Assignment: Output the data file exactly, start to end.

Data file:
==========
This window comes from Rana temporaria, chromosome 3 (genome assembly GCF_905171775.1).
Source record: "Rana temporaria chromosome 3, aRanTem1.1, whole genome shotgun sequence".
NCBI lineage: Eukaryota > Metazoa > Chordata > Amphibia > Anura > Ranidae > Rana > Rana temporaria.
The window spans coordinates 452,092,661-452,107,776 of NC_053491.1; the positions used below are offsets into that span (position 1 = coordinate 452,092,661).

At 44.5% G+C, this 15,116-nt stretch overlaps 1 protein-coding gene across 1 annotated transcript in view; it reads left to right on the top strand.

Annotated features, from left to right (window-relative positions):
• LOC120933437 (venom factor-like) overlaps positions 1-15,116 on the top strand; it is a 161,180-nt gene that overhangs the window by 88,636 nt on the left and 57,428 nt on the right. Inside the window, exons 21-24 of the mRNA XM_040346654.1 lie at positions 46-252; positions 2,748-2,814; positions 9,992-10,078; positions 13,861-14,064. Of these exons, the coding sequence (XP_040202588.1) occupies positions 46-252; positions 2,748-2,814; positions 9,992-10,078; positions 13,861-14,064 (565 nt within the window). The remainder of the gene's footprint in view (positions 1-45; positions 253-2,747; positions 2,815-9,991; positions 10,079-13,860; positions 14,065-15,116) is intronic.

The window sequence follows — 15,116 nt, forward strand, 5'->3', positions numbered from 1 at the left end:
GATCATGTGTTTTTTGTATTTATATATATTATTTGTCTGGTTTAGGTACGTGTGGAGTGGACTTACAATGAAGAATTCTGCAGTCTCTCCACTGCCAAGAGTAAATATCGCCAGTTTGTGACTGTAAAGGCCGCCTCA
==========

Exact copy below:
This window comes from Rana temporaria, chromosome 3 (genome assembly GCF_905171775.1).
Source record: "Rana temporaria chromosome 3, aRanTem1.1, whole genome shotgun sequence".
NCBI lineage: Eukaryota > Metazoa > Chordata > Amphibia > Anura > Ranidae > Rana > Rana temporaria.
The window spans coordinates 452,092,661-452,107,776 of NC_053491.1; the positions used below are offsets into that span (position 1 = coordinate 452,092,661).

At 44.5% G+C, this 15,116-nt stretch overlaps 1 protein-coding gene across 1 annotated transcript in view; it reads left to right on the top strand.

Annotated features, from left to right (window-relative positions):
• LOC120933437 (venom factor-like) overlaps positions 1-15,116 on the top strand; it is a 161,180-nt gene that overhangs the window by 88,636 nt on the left and 57,428 nt on the right. Inside the window, exons 21-24 of the mRNA XM_040346654.1 lie at positions 46-252; positions 2,748-2,814; positions 9,992-10,078; positions 13,861-14,064. Of these exons, the coding sequence (XP_040202588.1) occupies positions 46-252; positions 2,748-2,814; positions 9,992-10,078; positions 13,861-14,064 (565 nt within the window). The remainder of the gene's footprint in view (positions 1-45; positions 253-2,747; positions 2,815-9,991; positions 10,079-13,860; positions 14,065-15,116) is intronic.

The window sequence follows — 15,116 nt, forward strand, 5'->3', positions numbered from 1 at the left end:
GATCATGTGTTTTTTGTATTTATATATATTATTTGTCTGGTTTAGGTACGTGTGGAGTGGACTTACAATGAAGAATTCTGCAGTCTCTCCACTGCCAAGAGTAAATATCGCCAGTTTGTGACTGTAAAGGCCGCCTCA